Carl Sagan

November 9, 1934-December 20, 1996

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Fields of Contribution

He contributed to STEM in his work and research. His work was mainly in astronomy, much of it with NASA.

Major Contributions

He earned a PhD in physics, and spent his entire career doing research and writing about stars and planets. He was the first to hypothesize that Venus was a hot wasteland due to its greenhouse gases. This was later proven when NASA sent craft to Venus to explore its surface. Sagan also worked closely with NASA on the Apollo missions and he even briefed the astronauts before they were sent into space. In addition to his work with NASA, he did a great deal of research and writing about the possibility of extraterrestrial life. He was a prolific writer with more than 600 papers published along with being the co-author or editor of more than 20 books. He was also a television personality. As the host of the PBS science show "Cosmos," Sagan reached out to people on a regular basis, explaining the mysteries of science and the universe.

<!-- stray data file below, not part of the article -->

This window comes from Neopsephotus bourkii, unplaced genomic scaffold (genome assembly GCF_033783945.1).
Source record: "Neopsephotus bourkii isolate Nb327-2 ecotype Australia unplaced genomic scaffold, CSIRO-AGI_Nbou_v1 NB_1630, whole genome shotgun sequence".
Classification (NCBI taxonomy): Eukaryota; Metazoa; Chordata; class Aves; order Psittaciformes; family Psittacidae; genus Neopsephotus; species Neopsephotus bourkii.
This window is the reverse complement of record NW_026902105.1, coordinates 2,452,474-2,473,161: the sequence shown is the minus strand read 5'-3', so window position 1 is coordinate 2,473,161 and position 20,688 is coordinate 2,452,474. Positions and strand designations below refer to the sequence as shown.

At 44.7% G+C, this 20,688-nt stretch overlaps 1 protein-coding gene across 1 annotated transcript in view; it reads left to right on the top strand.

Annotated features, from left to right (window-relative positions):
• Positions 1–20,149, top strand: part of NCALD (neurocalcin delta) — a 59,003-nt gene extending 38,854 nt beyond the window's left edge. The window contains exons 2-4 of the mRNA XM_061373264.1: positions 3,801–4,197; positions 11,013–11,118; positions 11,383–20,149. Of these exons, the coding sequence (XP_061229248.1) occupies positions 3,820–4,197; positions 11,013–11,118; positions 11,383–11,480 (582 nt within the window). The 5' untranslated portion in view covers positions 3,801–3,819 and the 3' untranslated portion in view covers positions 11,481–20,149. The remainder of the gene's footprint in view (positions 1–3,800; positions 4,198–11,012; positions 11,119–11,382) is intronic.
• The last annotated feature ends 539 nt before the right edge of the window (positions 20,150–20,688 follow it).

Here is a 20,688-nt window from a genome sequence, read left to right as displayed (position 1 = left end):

Impact on STEM and Cyber

He was a great ambassador for the field of STEM by helping the public understand some of the great cosmic mysteries. He was the inspiration for many young children to become scientists, including the current host of the new show "Cosmos," Neil deGrass Tyson.

Fun Facts

Going to the 1939 World's Fair in New York and seeing the exhibits there were the catalyst for him going into science.

Sagan won a Pulitzer Prize for his book The Dragons of Eden.